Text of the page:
Dear ICD community:
We pause today to celebrate Juneteenth. On this day (June 19) in 1865, the news of the Emancipation Proclamation and the end of the Civil War reached Galveston, Texas, the final outpost to learn that the Civil War had ended and enslaved people were free. Known as “America’s second Independence Day,” Juneteenth occurred more than two years after President Abraham Lincoln issued the Emancipation Proclamation. Juneteenth is part of a long tradition of Freedom Day celebrations in the U.S., commemorating significant events in African American history.
We also pause today to acknowledge that systemic and institutionalized racism has harmed and continues to harm the Black community. We recognize the unjust burden these systems have placed on our Black students, staff, and faculty, their families, and their communities. Today, we honor you and stand with you, and pledge to advocate alongside you for anti-racist policies, practices, and reforms.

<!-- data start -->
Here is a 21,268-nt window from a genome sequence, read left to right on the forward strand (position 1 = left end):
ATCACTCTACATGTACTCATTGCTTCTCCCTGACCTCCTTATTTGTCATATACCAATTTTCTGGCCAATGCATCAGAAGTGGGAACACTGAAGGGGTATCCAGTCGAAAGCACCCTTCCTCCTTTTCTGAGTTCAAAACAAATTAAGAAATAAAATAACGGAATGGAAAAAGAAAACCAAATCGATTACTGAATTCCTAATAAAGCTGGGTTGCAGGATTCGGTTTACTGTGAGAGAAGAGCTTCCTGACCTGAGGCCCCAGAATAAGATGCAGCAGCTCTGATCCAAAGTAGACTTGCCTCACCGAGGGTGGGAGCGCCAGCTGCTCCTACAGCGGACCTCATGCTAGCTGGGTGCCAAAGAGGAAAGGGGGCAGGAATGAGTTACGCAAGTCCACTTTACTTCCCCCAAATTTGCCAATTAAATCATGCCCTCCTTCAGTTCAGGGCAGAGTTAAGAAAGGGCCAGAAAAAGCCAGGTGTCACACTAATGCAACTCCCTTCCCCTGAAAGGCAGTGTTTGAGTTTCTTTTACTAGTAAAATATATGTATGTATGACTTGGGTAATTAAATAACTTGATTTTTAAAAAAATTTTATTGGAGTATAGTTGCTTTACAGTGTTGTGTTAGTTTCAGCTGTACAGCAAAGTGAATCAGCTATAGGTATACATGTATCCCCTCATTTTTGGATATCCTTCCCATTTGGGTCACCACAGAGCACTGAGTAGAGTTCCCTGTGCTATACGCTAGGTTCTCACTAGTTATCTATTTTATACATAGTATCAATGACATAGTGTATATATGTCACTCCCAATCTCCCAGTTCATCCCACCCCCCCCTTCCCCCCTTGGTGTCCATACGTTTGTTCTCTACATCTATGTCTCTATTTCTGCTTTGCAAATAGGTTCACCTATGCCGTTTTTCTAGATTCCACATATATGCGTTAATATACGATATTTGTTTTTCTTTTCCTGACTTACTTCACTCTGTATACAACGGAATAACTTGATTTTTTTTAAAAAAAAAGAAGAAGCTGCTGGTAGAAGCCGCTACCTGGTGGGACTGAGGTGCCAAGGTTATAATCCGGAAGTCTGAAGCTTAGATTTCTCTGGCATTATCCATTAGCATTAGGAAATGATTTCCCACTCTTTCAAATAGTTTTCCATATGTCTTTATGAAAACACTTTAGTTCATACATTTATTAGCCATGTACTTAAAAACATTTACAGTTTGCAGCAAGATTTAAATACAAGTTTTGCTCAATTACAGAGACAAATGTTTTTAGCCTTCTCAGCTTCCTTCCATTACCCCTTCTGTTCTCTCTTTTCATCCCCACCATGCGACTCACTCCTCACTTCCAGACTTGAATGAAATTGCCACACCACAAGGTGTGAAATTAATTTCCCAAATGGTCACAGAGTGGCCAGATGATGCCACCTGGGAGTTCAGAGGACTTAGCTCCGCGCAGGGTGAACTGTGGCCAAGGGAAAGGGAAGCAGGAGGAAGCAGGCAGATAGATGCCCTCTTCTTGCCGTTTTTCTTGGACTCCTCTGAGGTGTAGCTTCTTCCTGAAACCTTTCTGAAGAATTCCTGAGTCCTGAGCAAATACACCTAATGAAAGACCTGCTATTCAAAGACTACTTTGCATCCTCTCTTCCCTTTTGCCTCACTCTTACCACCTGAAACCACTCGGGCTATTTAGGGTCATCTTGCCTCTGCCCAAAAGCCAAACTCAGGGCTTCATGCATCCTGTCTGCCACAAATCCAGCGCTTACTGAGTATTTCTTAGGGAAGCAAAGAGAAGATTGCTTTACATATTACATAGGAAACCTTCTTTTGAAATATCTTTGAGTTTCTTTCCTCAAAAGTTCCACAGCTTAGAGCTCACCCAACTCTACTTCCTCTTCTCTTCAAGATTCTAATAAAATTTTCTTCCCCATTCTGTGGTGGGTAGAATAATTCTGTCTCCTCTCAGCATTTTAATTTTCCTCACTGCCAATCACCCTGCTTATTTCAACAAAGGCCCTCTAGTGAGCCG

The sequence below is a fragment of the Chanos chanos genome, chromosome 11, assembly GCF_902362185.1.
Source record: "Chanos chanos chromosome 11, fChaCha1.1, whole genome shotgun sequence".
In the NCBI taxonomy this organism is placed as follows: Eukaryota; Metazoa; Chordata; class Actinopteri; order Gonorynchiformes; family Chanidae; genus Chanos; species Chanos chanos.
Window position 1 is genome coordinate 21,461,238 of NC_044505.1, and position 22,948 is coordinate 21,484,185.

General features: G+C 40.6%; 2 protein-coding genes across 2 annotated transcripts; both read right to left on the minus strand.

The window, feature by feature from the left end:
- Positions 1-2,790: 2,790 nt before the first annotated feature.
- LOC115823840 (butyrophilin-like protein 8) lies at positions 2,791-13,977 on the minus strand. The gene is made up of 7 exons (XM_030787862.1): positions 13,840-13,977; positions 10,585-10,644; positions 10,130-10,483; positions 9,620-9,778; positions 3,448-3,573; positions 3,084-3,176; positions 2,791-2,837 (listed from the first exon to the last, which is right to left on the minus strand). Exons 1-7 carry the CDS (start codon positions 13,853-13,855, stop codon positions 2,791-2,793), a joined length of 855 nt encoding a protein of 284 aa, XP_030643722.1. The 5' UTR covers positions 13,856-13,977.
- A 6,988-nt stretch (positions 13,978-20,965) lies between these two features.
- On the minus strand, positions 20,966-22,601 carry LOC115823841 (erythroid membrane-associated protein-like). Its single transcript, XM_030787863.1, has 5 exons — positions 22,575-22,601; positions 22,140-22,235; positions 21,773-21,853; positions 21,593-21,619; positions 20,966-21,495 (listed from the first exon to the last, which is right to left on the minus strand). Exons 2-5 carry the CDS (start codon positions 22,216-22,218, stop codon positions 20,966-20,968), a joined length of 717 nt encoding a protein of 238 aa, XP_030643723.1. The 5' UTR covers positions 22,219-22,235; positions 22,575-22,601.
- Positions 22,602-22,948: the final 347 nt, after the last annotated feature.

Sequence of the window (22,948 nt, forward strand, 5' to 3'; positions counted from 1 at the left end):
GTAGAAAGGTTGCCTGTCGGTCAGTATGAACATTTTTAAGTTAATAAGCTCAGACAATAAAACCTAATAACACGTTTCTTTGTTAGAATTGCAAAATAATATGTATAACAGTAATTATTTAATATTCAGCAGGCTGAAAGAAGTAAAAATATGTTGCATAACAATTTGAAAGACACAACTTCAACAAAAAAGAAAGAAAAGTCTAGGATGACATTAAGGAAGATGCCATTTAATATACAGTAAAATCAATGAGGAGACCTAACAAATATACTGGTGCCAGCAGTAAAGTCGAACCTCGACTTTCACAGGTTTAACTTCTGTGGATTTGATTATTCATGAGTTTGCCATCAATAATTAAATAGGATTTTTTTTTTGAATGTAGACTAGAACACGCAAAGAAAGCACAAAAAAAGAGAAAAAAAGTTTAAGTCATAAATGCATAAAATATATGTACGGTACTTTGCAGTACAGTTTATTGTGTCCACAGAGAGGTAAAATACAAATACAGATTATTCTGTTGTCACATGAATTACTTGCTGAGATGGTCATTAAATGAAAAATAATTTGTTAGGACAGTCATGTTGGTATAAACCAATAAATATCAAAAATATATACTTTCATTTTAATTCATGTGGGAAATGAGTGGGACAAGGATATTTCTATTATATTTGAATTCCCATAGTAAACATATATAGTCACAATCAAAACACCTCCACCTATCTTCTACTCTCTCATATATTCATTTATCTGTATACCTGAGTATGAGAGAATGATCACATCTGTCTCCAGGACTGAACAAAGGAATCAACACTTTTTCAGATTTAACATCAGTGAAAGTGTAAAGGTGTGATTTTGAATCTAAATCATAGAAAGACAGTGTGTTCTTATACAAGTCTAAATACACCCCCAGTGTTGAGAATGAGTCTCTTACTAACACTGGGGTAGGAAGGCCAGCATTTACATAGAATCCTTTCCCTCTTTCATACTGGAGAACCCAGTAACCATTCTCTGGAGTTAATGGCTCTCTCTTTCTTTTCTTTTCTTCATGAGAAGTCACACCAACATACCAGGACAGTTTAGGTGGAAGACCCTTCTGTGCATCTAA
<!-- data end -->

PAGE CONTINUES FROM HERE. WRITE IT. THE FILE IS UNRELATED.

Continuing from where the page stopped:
We know that change starts with us and that advocacy is defined by action. As we reflect on the history of Juneteenth, we re-emphasize our commitment to examining our role in perpetuating systemic racism, to increasing equity and diversity in our department, and to creating a more inclusive climate for Black, Indigenous, and People of Color, and other groups who have been historically marginalized.
Most importantly, we commit to taking concrete steps to meet these goals and to strive for transparency as we work to achieve them. Our faculty are meeting bi-weekly this summer to discuss diversity and equity issues and to address specific recommendations put forth by PhD students and post-doctoral fellows. Thank you to our students, staff, and faculty for your dedication to this important work.
We are humbled to be a part of this community. As we celebrate Juneteenth, we ask that you also join us in continuing to build a better future for our department, university, city, and nation.